Kochi

Originally published on 30th December 2015 on Blogger

Well, where to begin the telling??? We got up before the sun and scrambled around to get organised, as after Kochi we were changing rooms in the guesthouse. We took a taxi to Kyoto station, and by 7.20am, we were on our way. This was the girl’s first ever time on Shinkansen and Maki’s second. It is very affordable with JR Pass, but far less so without. This pass is only available for temporary visitors for a maximum of three weeks.

So the first leg of our journey was Kyoto>Okayama. Bullet train, one hour and twenty minutes. Then onto a local train to Kochi. Kochi is on Shikoku, Japan’s third largest island. It has only four prefectures and Kochi is the farthest from Honshu (the main island)…and has a vast coastline along the Pacific Ocean. The climate is warmer, but wetter, and perfect for agriculture, although 84% of the area is heavily forested and unusable. It is beautiful.

Maki said she couldn’t get out of there fast enough, and she still finds it boring and not particularly beautiful. For me, it was quiet and pretty and very similar to home, except Japanese. Perfect.

We arrived at the station at 11:30 and were met by Maki’s mum. The girls call her Obaachan (Grandma) and she has the most happy and friendly face. We met her once in Kyoto. It was really nice to see her again. Immediately were whisked quickly to Maki’s town, Takimoto, and straight to the community house. Think local over 60’s club. This is a traditional Japanese hall, with tatami and sliding doors, where the older ladies meet for calisthenics and morning tea (which they call salon)…..

Maki’s nephew, Hiroto, who is 7, had drawn a welcoming cartoon, and there were about 12 old ladies, ranging in age up to 86, to greet us. Also, Maki’s niece, Narumi, and her cousin Mae, both of whom we met in Kyoto in March. This was somewhat overwhelming. Especially for Finn. They get very few visitors from foreign countries, and they all thought Mya was very cute. They had prepared some beautiful food, nabe, Japanese hotpot and assorted rices and pickles. It was the end of year party.

After eating and stuttering out a few thank yous, and showing some photos of where we live (they all want to visit Australia now), Finn, Maki and I headed for her mother’s house. Obaachan had organised some local high school students to speak English with us. Maki’s grandma was sitting in the kotatsu, a traditional fixture in a Japanese home. It is a low table, with an area to put your feet, and it’s heated. She sits right near the entrance, looking out over the front garden. The home houses four generations of Maki’s family, her grandmother, mother, brother, his wife and her niece and nephews. The house is recently renovated, a 110 year old original building, added to, in a very beautiful, modern but traditional way. I loved it. It had sliding screen doors right along the front of the house, which is always sunny. The house uses traditional methods of passive heating and cooling. Glorious.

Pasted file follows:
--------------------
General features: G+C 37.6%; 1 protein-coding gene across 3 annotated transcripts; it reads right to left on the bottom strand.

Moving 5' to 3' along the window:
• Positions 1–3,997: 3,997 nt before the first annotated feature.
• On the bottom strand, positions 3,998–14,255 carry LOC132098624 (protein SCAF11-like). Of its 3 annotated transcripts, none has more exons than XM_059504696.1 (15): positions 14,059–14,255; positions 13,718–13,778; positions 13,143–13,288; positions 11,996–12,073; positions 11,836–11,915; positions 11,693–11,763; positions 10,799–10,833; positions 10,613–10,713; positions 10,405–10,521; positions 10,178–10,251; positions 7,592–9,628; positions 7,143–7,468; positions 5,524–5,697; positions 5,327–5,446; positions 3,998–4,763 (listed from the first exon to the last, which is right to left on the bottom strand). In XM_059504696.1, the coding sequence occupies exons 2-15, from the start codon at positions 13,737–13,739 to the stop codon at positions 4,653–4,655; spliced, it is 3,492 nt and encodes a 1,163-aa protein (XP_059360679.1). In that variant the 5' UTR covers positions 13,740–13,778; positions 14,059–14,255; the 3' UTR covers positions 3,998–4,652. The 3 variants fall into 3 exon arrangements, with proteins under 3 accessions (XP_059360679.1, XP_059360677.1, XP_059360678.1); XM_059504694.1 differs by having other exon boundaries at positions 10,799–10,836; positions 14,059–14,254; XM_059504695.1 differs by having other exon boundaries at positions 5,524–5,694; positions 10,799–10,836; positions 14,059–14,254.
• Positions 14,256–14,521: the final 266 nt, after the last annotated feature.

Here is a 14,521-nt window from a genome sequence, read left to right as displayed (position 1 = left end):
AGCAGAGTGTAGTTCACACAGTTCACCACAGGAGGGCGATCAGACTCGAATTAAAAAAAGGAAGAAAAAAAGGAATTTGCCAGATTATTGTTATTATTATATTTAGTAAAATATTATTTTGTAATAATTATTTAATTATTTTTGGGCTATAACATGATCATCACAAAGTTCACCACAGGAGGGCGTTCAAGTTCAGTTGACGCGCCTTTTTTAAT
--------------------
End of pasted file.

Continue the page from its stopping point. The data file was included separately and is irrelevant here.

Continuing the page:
Anyway, I digress, back to the narrative. The students were lovely, very shy and nervous, one had been to Melbourne, and the other was interested in doing a home stay during university. He spoke very well, and said he wanted to be a biologist or physicist. The girl was born in Hiroshima and said, because of this her interest was in world peace and she intended to study international relations. We talked about paper cranes, Healesville Sanctuary and how different schooling works. They gave us a bag of Japanese sweets, asked us to please come back and then it was almost dinner time, so they left.

Maki took me for a walk around the family property. Many relatives live in the vicinity. I kept saying how pretty and quiet it is. How much I loved the trees and the gardens. Maki said it was what she had grown up with, and she found it pretty boring and she couldn’t wait to get out when she was younger. She still finds it boring…… Funny, I grew up in the city and love the peace. She grew up in the peace and loves the city…….

Dinner was sawachi. This is a traditional dish of Kochi, big platters of sushi and sashimi. Being right on the ocean, the fish was super fresh….. And delicious.

Finn and I slept in Maki’s childhood bedroom, with Japanese wallpaper, paper screens on the windows and tatami. On futons. It was a cold night. Although Kochi is quite temperate during the day, it got down to -3C….. Very chilly.

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